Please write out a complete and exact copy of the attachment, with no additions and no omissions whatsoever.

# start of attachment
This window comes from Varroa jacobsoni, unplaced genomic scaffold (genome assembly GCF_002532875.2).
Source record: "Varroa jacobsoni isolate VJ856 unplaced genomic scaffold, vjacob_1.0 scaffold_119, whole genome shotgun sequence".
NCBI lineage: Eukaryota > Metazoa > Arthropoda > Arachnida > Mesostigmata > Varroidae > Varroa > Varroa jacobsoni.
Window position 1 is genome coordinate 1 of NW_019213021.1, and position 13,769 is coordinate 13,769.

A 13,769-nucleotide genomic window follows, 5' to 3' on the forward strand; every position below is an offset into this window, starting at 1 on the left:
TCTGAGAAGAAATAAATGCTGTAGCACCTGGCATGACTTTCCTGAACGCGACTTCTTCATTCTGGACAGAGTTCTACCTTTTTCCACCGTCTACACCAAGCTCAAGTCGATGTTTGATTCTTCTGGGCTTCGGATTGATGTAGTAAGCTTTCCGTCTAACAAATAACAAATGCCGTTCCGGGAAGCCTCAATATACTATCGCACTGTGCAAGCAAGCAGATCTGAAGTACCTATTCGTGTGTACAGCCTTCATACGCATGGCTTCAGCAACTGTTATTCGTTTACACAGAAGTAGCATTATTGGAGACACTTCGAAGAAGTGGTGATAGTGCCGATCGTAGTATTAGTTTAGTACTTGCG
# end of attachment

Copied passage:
This window comes from Varroa jacobsoni, unplaced genomic scaffold (genome assembly GCF_002532875.2).
Source record: "Varroa jacobsoni isolate VJ856 unplaced genomic scaffold, vjacob_1.0 scaffold_119, whole genome shotgun sequence".
NCBI lineage: Eukaryota > Metazoa > Arthropoda > Arachnida > Mesostigmata > Varroidae > Varroa > Varroa jacobsoni.
Window position 1 is genome coordinate 1 of NW_019213021.1, and position 13,769 is coordinate 13,769.

A 13,769-nucleotide genomic window follows, 5' to 3' on the forward strand; every position below is an offset into this window, starting at 1 on the left:
TCTGAGAAGAAATAAATGCTGTAGCACCTGGCATGACTTTCCTGAACGCGACTTCTTCATTCTGGACAGAGTTCTACCTTTTTCCACCGTCTACACCAAGCTCAAGTCGATGTTTGATTCTTCTGGGCTTCGGATTGATGTAGTAAGCTTTCCGTCTAACAAATAACAAATGCCGTTCCGGGAAGCCTCAATATACTATCGCACTGTGCAAGCAAGCAGATCTGAAGTACCTATTCGTGTGTACAGCCTTCATACGCATGGCTTCAGCAACTGTTATTCGTTTACACAGAAGTAGCATTATTGGAGACACTTCGAAGAAGTGGTGATAGTGCCGATCGTAGTATTAGTTTAGTACTTGCG